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Published: November 19th 2012
Students here learn only one way; lectures and rote and copy.
You as the teacher are the sage on the stage; you stand and deliver and speak, and request them to write notes.
They will keep eyes downcast; participate in closed questions with a yes/no or nod and shake of head.
If they are disinterested they will put their head on the desk and sleep and use phones quite openly.
One person may make notes for a group and then they will happily copy that other persons work, quite openly and unashamedly.
They all write with their right hand, they are told to and that is that; even though some of them are natural lefthanders at sports etc.
As this is university and they are adults and responsible for their own learning I let the sleepers sleep on. We take rolls for attendance and the student’s maturity level for first year uni is similar to end of junior high school.
Girls go arm in arm around campus, there are few boy/girl pairs evident, 6-8 in a dorm room, no frills.
Now I know as a teacher that there are
other learning styles and some of these learners may well be kinaesthetic or visual learners instead of just aural. And some of the best teaching I do is when I draw out information from the students in class discussion or group work, so over the last 6 weeks I have tried to introduce a little bit of a teaching/learning revolution in my classes.
My first attempt at pair work was a dismal failure when I asked the students to speak to the whole class in English. They were so challenged and embarrassed by that.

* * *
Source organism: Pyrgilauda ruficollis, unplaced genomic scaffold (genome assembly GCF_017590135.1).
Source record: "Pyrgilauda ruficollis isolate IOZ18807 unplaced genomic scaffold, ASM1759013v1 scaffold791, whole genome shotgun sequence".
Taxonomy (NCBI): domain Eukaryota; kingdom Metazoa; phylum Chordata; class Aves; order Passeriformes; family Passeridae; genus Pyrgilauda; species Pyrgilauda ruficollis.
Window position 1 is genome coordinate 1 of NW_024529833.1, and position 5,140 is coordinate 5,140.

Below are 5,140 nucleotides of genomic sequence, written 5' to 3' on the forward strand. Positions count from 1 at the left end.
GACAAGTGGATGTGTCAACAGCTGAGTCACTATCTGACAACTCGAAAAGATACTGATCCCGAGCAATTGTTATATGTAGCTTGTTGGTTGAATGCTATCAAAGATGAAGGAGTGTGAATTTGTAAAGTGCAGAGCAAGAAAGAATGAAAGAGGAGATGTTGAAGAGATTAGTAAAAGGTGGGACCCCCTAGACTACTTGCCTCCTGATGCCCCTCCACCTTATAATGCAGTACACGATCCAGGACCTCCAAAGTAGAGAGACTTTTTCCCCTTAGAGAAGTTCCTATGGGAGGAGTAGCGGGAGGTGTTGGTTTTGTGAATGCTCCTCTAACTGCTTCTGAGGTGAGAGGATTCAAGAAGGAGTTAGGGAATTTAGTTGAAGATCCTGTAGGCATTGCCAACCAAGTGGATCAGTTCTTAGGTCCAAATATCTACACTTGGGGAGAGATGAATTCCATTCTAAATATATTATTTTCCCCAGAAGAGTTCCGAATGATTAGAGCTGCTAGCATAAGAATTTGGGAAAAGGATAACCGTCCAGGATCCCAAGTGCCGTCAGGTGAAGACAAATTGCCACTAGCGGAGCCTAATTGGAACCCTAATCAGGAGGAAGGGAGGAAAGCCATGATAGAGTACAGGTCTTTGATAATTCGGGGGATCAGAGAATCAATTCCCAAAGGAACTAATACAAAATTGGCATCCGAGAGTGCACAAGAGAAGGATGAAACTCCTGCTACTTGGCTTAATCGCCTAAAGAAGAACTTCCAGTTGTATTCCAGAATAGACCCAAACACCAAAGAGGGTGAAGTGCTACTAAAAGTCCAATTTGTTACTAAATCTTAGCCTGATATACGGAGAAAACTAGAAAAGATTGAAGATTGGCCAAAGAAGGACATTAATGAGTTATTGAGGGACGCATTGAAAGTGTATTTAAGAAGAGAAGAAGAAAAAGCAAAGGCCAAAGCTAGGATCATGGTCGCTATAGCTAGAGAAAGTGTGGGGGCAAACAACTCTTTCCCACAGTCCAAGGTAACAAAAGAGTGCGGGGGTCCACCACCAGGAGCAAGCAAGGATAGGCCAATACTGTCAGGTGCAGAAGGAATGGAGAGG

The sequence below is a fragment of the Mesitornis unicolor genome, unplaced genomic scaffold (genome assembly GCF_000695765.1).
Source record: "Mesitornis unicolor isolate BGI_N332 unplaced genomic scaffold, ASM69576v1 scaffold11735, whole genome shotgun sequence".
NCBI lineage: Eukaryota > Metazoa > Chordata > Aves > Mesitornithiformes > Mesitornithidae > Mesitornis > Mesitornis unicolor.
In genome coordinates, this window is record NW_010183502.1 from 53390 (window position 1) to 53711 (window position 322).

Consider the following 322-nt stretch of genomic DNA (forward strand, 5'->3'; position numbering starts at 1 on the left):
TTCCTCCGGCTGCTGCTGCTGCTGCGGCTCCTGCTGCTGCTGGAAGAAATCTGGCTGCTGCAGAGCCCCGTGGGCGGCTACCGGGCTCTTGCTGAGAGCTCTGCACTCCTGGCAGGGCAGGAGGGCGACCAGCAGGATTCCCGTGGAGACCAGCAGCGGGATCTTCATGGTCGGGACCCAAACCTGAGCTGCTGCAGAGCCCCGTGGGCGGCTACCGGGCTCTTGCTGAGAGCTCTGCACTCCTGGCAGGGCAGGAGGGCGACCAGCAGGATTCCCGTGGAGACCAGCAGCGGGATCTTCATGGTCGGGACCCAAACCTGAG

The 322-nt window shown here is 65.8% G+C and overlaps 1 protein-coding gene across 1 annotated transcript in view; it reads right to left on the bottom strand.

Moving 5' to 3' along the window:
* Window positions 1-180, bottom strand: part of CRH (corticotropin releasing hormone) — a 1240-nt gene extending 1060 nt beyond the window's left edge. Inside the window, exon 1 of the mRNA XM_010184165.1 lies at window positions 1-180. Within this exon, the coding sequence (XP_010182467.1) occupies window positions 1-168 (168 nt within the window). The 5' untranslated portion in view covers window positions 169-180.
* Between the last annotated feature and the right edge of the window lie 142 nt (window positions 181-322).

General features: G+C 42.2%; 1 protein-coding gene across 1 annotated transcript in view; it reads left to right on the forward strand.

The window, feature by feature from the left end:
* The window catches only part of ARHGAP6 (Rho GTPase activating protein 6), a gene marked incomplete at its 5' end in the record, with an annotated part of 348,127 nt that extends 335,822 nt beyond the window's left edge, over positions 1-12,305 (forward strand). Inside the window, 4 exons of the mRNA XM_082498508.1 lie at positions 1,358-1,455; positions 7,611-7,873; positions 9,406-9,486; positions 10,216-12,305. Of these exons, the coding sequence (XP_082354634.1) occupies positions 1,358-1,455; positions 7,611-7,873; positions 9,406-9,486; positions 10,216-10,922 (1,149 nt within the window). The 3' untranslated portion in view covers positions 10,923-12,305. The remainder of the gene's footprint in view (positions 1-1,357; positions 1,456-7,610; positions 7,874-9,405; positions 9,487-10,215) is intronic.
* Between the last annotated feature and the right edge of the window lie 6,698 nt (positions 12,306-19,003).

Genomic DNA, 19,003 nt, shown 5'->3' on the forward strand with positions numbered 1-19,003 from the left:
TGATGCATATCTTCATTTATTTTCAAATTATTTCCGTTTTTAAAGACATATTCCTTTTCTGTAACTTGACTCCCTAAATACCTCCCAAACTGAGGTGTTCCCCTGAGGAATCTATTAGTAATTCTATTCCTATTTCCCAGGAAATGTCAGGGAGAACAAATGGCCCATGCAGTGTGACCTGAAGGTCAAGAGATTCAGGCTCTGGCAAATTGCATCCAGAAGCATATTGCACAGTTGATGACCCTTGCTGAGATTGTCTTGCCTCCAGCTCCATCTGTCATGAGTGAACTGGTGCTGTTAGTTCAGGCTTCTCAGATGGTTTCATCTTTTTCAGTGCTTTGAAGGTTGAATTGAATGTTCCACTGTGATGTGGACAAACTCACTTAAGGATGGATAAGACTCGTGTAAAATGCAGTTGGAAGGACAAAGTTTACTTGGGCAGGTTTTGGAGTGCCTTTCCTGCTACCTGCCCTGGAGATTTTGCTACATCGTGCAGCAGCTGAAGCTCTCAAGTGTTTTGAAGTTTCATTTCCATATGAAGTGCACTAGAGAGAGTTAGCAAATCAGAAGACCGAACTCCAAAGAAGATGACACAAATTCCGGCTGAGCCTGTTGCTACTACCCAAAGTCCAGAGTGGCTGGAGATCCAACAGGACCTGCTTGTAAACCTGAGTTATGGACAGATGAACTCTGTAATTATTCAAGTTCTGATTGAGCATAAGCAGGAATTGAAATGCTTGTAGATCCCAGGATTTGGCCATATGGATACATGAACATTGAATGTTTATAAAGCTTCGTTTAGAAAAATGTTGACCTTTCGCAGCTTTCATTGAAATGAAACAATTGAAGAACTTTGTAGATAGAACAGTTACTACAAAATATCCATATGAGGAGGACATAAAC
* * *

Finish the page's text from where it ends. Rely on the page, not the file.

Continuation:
My second attempt where I set a group task to a “seated together” group of students, and asked them to collaborate on an idea and write on the board was very successful.
Third and fourth attempt of exactly the same type of activity was also successful and allowed me to see a little of what the student knew.
Emboldened by this success this week I have planned and launched the revolution.
Today in the first period, I conducted a group activity, with the group’s written response to be put on the board, familiar, comfortable and
no big deal now.
We have been learning about child development and play based learning and without any practical aspect I feel that somehow we have missed the point.
So Period 2 the quiet revolution starts. Stage One of the Revoltion
I have collected 2 big bags of everyday items over the past 6 weeks, bits and pieces, odds and ends and divided the class into 3 groups and asked them to set up a dramatic play area for kindergarten children. Each group had a theme; home, restaurant and shop.
They were faced with the pile of STUFF and they rose to the challenge. I asked for it to be aesthetically pleasing and inviting and they really understood and enjoyed the task.
Revolution Stage 2
In addition to this I taught 2 songs in each lesson that could be used in the early childhood sector, all in English but basic ones such as “Heads and Shoulders Knees & toes” with the students requested to stand and participate and sing. No translation was provided with the students learning as small children would.
normal;">Revoltion Stage 3
Seed play- no sand available, too cold for water and pumpkin seeds readily available I used the basins, bowls, and some implements from the dramatic play to set up this maths/science play. Again the students were divided up into 3 groups and there were 4 basins of seeds and equipment for them to experience first-hand play and learning. Lots of smiles and laughter and real enjoyment.
Stage 4 of the revolution occurs tomorrow with cornflour paint and finger-painting and prints.
Wonder if I get stopped at the border when I leave?
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